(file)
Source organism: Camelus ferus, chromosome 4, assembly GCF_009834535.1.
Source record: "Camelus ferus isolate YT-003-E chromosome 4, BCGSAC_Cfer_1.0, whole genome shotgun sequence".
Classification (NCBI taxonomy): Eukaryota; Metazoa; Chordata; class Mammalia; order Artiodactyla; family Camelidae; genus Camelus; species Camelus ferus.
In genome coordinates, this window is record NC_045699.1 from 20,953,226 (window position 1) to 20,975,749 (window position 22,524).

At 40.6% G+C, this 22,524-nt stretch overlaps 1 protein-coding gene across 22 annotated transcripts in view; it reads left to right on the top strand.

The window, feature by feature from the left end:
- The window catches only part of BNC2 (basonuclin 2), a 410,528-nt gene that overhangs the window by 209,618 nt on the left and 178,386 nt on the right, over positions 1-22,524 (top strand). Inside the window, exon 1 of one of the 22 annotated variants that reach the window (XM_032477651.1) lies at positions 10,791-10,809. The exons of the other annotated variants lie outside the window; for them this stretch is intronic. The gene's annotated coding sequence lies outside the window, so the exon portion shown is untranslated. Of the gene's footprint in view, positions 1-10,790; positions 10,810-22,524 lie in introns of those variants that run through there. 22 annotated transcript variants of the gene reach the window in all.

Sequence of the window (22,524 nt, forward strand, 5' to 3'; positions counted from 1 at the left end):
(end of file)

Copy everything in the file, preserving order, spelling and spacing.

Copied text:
Source organism: Camelus ferus, chromosome 4, assembly GCF_009834535.1.
Source record: "Camelus ferus isolate YT-003-E chromosome 4, BCGSAC_Cfer_1.0, whole genome shotgun sequence".
Classification (NCBI taxonomy): Eukaryota; Metazoa; Chordata; class Mammalia; order Artiodactyla; family Camelidae; genus Camelus; species Camelus ferus.
In genome coordinates, this window is record NC_045699.1 from 20,953,226 (window position 1) to 20,975,749 (window position 22,524).

At 40.6% G+C, this 22,524-nt stretch overlaps 1 protein-coding gene across 22 annotated transcripts in view; it reads left to right on the top strand.

The window, feature by feature from the left end:
- The window catches only part of BNC2 (basonuclin 2), a 410,528-nt gene that overhangs the window by 209,618 nt on the left and 178,386 nt on the right, over positions 1-22,524 (top strand). Inside the window, exon 1 of one of the 22 annotated variants that reach the window (XM_032477651.1) lies at positions 10,791-10,809. The exons of the other annotated variants lie outside the window; for them this stretch is intronic. The gene's annotated coding sequence lies outside the window, so the exon portion shown is untranslated. Of the gene's footprint in view, positions 1-10,790; positions 10,810-22,524 lie in introns of those variants that run through there. 22 annotated transcript variants of the gene reach the window in all.

Sequence of the window (22,524 nt, forward strand, 5' to 3'; positions counted from 1 at the left end):